Feb 292016

The English language press has lavished dollops of praise on The Invention of Nature: The Adventures of Alexander von Humboldt, the Lost Hero of Science, the biography of Humboldt written by Andrea Wulf, a design historian at the Royal College of Art in London.


Cover of U.S. edition

According to a review in the New Scientist, “Historian Andrea Wulf calls Humboldt the lost hero of science. It is extraordinary that a man once so revered is now largely forgotten.” This claim is gross exaggeration. It has limited validity in the English-speaking world and even less validity in the German-, French- and Spanish-speaking worlds.

There have been several previous English-language biographies of Humboldt, some better than others. The earliest that immediately comes to mind, and one of the best illustrated, is Douglas Botting’s Humboldt and the Cosmos (1973). More recent works include Humboldt’s Cosmos by Gerard Helferich (2004); The Humboldt Current (2006), by Aaron Sachs (2006); and The Passage to Cosmos, by Laura Dassow Walls (2011). Generations of geographers have grown up learning about Humboldt’s explorations and his revolutionary ideas.

There is no question that Humboldt’s life and work are worthy of numerous biographies. There is no question, either, that Wulf’s biography is an interesting read, and contains lots of valuable ideas. The author clearly went to great lengths to visit many of the important locales in Humboldt’s writing, and to read dozens of his books in their original German, and much of his voluminous correspondence, as well as examining Darwin’s copies of Humboldt’s works, etc., etc.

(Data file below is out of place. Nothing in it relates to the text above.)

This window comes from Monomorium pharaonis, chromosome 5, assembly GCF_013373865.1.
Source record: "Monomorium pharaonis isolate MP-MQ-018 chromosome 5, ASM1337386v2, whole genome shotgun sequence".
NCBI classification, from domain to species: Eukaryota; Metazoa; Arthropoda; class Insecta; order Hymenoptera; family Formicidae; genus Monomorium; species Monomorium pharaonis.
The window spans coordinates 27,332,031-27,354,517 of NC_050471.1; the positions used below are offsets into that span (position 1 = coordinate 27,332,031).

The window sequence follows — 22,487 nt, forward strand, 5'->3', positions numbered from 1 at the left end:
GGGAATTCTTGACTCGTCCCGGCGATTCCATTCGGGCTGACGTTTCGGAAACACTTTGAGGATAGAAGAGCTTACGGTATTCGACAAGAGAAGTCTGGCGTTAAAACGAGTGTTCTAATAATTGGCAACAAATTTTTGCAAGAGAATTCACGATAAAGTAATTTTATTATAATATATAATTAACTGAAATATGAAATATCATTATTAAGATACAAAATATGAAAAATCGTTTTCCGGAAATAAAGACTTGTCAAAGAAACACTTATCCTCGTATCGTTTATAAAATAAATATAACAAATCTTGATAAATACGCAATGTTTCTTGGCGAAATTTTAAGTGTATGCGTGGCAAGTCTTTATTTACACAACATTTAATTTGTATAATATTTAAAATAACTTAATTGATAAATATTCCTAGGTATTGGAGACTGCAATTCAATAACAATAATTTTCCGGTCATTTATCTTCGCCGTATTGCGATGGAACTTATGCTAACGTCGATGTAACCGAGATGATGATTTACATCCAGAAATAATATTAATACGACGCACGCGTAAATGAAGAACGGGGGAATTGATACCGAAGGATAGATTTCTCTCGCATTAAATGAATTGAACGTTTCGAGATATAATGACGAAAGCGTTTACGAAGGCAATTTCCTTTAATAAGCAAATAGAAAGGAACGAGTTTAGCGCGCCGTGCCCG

However, Wulf misses the mark in this biography in two main regards. First, too much of the book is taken up with accounts of the sometimes tenuous links between Humboldt and later thinkers about environmental and other matters.

The second concern, and the one that most concerns Geo-Mexico, is that Wulf completely ignores Humboldt’s time in Mexico, despite providing detailed accounts of his explorations elsewhere. It is arguably his year-long visit to Mexico that gave Humboldt not only the opportunity to collect yet more data and information, but also to reflect on the significance of his discoveries in South America.

Surely, Humboldt’s views about volcanoes, for example, were shaped by the opportunity he had in Mexico to study Jorullo, the volcano (in present-day Michoacán) that had erupted a few years previously? Equally, Humboldt’s observations in the “Mexican Andes” (Sierra Madre Occidental and Volcanic Axis) undoubtedly helped Humboldt arrive at the conclusion that vegetation zonation with altitude had general applicability and was not confined to South America. Furthermore, it was Humboldt who first remarked on the fact that Mexican volcanoes lie in an East-west belt (Volcanic Axis) and were not arranged parallel to the main mountain ranges, as in South America. (The alignment of the Volcanic Axis is still something of a geological puzzle, since it does not appear to fit the general model of plate tectonics).

The omission of Mexico and the large number of pages devoted to later thinkers detract from the quality of Wulf’s biography, making it an interesting and readable, but unbalanced, and ultimately unsatisfying, portrait of one of the world’s greatest ever thinkers.

For a definitive account of Humboldt’s time in Mexico, see, La Obra de Alexander Von Humboldt en Mexico, Fundamento de la Geografía Moderna. by Rayfred Lionel Stevens-Middleton (Instituto Panamericano de Geografía y Historia, 1956).

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